It is clear that strong divisions are certain to emerge during the debate on the Call on Human Dignity on Tuesday, but Archbishop Badi is understood to have been at pains to say that the GSFA remains committed to being in the Anglican Communion and at its meetings, unlike the Provinces that have stayed away: Nigeria, Rwanda, and Uganda (though individual bishops from these Provinces have been spotted at Lambeth.
In contrast to the narrative of divisions in the Communion, bishops present at the sessions to discuss the various calls (and sexuality is only a subsection of one of them) are seated around tables where Global South and North have been purposely mixed. Judging by conversations with individual bishops, they are talking respectfully and listening to each other.
ONE thing of which the Conference organisers are aware is the need for bishops in the Global South to be able to go back to their countries with something to show their people and governments that they belong to a global Church that still believes marriage is between a man and a woman. It is the view held by the majority of Provinces worldwide, including those Provinces covering the 69 countries in the world where homosexual activity is illegal.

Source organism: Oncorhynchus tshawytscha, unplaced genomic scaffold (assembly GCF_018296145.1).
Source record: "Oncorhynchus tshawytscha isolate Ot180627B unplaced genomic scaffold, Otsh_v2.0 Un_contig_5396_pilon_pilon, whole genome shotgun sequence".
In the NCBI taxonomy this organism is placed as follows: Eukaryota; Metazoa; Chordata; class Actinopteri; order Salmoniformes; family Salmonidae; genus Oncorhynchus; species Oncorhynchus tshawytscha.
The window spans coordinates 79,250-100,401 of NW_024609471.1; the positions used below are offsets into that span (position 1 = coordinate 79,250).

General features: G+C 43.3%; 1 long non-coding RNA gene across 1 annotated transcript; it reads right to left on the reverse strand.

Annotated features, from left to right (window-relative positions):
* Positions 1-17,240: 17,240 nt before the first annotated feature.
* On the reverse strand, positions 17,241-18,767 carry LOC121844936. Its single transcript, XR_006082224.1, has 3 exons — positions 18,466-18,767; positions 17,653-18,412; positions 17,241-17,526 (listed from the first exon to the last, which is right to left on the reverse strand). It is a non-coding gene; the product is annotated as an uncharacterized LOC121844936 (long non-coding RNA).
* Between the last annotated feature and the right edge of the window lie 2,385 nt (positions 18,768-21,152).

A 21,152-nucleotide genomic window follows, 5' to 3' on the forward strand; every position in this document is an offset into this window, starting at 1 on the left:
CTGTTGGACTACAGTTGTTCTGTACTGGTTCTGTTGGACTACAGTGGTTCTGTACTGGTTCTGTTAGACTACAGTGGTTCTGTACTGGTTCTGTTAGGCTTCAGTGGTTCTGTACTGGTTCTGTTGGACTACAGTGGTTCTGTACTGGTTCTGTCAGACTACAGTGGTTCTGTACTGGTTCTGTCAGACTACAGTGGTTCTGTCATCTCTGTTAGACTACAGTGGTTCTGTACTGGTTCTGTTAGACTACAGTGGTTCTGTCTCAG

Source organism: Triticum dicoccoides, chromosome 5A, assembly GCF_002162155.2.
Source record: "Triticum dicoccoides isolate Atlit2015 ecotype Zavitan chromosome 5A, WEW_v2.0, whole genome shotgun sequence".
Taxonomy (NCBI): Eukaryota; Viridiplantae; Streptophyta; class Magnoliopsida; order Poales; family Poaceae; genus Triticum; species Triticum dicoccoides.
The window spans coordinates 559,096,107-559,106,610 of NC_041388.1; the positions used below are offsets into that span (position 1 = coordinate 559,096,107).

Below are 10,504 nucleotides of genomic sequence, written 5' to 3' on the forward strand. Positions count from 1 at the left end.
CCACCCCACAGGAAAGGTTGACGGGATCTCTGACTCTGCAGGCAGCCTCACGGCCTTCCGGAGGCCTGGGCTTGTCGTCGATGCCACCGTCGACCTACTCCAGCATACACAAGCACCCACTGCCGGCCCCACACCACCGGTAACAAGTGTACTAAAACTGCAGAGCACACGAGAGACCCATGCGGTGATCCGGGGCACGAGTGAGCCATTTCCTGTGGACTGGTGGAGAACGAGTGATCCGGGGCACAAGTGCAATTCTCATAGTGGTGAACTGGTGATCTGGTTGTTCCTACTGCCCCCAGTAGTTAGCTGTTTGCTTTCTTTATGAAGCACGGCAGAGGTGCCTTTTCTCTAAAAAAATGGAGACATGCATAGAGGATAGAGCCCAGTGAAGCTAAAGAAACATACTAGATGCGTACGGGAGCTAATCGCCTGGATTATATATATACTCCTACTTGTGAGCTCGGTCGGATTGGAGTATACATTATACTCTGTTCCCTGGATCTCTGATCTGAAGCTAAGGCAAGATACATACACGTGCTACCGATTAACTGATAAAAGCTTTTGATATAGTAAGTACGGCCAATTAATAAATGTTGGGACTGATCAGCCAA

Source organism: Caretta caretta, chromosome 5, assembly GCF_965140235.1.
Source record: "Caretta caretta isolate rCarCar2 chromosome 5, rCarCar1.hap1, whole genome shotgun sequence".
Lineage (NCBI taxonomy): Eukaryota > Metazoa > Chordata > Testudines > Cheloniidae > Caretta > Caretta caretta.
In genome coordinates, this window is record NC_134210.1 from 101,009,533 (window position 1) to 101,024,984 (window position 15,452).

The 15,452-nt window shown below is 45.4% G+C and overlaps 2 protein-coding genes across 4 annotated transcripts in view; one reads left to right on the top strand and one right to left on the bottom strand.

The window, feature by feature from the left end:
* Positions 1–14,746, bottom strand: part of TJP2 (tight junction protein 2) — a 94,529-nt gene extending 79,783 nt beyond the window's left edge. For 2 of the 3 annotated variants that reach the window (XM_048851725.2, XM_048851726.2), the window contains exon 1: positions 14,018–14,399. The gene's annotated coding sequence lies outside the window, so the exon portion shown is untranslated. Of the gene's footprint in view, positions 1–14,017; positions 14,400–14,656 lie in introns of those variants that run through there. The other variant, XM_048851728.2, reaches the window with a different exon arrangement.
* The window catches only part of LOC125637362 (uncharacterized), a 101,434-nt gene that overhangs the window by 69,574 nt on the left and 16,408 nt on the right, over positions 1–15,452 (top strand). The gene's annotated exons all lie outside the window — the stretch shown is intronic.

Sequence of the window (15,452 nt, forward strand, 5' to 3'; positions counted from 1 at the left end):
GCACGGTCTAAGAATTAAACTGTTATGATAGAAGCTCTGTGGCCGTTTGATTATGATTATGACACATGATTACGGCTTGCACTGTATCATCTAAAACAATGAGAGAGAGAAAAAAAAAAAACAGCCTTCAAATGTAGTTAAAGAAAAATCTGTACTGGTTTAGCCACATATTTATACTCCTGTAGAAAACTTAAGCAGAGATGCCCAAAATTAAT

In many parts of the world, stories about Churches that change their view on marriage have been seized on to attack Christians, pitting Western (usually US) culture against the country traditions. There is evidence that many bishops in those provinces deal pastorally with LGBTQ+ people — as Resolution 1.10 stipulates in its less-quoted sections. The responsibility both to LGBTQ+ people in those countries, who face persecution, and to brothers and sisters who live there, is therefore acknowledged to lie heavy with the Anglican authorities, who also wish to affirm the inclusion practised in many Western countries.
The abandoning of electronic voting on Sunday night (News, 31 August) was welcomed by both conservative and liberal bishops, relieved that no recording would highlight a division that many do not wish to promote.
A further relief of pressure came from support for a “congress” of global South Provinces. Speaking at a press conference on Monday after a debate on Anglican identity, the Primate of New Zealand in the Anglican Church in Aotearoa, New Zealand and Polynesia, the Most Revd Philip Richardson, said that there was “energy and support” for idea of an Anglican congress held in the Global South. The details of such a meeting will be discussed within the Anglican Consultative Council, with a report expected next year.
According to the text of the call, agreed by the bishops, the congress would aim to “discern afresh the mission of God amidst a celebration of the diversity and artistry of our many cultures”.